Mr. MAX ION:
This clause has been debated fully to and fro but I should like to point out to the committee something that has already been mentioned by the Prime Minister. In the dismissal of any of these trustees exactly the same method is used as that which would be followed in the dismissal of a superior court judge. Let me read this extract from the British North America Act, section 99:
The judges of the superior courts shall hold office during good behaviour, but shall be removable by the governor general on address of the Senate and House of Commons.
While of course a judge holds a very high office, I would point out that from the standpoint of financial responsibility, from the standpoint of our whole financial structure, the trustees who are going to be put into power in the Canadian National Railways are in a much more important position. Without any doubt the object is to place the handling of the affairs of the Canadian National Railways as far away as possible from government pressure, from political pressure or from public pressure. That was the thought in the minds of those who drew up this clause. The right hon. leader of the opposition and the hon. member for North Waterloo have, perhaps unintentionally, put an interpretation upon my word which was unfair. I was continuing the discussion which took place the other day in connection with the possibility of there being a Senate of a different political colour than the government of the day. It was stated that they might block a dismissal. Generally speaking, I think if can be assumed that the Senate will take as honourable and as highminded an attitude as this chamber. The hon. member for North Waterloo has suggested that any dismissal should be made by a resolution of the House of Commons only, but I think he will admit that any government in power having a decent majority would be able to get any reasonable resolution passed through the house.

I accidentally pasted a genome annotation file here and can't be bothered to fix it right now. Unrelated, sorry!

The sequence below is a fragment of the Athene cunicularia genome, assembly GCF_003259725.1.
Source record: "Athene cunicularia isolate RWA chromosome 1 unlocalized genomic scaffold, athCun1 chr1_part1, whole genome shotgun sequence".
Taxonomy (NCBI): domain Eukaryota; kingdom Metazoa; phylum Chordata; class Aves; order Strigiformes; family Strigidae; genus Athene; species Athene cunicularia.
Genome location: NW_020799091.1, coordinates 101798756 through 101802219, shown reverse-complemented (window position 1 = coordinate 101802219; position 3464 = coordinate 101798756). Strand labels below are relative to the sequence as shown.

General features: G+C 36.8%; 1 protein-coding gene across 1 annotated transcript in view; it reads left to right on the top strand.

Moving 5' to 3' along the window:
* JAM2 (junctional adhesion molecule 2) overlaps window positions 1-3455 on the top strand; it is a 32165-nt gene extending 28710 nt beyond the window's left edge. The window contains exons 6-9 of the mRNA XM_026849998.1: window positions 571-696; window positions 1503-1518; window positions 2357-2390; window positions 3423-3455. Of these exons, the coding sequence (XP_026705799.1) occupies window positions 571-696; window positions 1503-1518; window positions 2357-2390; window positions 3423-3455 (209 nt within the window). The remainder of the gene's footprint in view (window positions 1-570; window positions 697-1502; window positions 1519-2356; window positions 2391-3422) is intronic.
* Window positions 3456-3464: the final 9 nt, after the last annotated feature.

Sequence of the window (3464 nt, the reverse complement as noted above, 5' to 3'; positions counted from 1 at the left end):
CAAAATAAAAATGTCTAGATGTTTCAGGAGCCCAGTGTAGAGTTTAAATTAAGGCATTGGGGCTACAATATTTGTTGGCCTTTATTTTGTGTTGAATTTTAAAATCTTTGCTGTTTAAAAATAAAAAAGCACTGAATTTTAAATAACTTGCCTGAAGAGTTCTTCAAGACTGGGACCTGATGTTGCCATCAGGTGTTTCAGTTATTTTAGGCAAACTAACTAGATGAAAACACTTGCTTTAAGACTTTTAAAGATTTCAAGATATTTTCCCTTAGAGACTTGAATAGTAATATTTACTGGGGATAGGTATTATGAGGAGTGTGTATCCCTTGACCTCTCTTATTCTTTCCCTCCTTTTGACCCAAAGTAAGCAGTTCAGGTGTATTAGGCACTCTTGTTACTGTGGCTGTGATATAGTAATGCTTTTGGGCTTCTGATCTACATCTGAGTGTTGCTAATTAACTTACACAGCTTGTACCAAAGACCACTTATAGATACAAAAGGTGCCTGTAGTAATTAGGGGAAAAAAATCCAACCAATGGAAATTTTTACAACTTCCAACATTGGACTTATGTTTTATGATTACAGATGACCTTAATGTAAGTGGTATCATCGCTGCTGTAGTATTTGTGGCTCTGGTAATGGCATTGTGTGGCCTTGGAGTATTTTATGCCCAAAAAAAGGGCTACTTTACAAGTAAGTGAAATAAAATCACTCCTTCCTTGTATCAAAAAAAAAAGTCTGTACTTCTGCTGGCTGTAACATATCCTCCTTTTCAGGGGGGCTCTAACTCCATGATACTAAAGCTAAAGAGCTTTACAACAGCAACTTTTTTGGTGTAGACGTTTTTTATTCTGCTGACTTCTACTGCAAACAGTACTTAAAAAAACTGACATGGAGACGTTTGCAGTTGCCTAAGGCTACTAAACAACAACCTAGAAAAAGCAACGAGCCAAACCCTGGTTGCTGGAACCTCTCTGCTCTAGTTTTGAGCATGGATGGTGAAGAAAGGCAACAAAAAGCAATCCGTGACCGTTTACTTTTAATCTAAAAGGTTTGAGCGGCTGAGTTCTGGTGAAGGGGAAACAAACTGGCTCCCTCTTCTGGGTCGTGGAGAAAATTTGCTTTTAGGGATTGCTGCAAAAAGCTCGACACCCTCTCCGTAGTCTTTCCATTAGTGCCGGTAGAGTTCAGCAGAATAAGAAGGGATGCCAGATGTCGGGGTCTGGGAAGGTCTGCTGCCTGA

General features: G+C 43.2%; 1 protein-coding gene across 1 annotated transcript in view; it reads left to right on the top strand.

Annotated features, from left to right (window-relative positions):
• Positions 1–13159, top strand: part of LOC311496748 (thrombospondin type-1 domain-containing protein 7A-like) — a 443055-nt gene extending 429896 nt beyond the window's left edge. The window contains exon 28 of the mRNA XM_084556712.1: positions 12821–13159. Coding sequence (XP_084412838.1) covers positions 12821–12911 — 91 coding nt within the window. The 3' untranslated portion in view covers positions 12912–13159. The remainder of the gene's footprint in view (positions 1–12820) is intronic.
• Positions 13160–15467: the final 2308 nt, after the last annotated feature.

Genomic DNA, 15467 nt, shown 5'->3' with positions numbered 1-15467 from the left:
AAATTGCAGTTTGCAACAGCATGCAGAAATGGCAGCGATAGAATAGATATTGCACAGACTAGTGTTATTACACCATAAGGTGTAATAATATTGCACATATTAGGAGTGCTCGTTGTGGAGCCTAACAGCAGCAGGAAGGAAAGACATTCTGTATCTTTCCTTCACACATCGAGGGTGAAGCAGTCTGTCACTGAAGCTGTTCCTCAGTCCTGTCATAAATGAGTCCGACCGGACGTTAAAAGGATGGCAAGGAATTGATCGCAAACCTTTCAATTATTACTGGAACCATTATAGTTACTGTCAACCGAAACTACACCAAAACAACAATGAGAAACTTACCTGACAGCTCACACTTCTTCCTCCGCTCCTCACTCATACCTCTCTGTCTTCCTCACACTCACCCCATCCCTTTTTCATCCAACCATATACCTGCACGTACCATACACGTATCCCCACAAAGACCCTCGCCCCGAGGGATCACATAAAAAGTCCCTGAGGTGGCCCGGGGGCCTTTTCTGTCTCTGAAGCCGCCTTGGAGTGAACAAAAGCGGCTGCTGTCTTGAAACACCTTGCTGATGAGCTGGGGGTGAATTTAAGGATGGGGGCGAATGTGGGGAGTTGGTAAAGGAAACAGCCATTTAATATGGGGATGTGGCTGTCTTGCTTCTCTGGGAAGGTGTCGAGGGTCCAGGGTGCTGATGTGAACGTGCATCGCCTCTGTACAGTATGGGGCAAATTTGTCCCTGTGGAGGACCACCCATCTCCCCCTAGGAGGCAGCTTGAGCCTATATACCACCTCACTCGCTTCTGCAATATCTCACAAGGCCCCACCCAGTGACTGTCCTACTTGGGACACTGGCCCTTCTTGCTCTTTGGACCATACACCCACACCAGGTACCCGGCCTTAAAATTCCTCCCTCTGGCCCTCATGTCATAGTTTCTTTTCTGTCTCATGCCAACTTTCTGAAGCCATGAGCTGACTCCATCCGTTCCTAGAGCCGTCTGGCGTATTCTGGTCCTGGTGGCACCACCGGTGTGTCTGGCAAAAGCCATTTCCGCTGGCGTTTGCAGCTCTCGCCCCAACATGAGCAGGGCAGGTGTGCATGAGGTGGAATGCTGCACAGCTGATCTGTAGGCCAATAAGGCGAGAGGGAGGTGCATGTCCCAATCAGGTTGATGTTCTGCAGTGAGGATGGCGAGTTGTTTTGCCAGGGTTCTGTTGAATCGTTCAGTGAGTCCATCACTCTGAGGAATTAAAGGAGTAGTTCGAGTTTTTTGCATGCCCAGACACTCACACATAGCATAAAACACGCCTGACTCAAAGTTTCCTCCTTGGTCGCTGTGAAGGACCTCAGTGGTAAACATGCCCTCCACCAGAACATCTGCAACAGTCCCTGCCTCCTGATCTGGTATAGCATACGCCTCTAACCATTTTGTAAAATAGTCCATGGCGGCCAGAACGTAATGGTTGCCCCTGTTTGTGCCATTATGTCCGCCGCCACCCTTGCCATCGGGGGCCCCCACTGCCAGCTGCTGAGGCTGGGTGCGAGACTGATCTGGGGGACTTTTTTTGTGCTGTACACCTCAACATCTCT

Topic: CANADIAN NATIONAL-CANADIAN PACIFIC RAILWAY BILL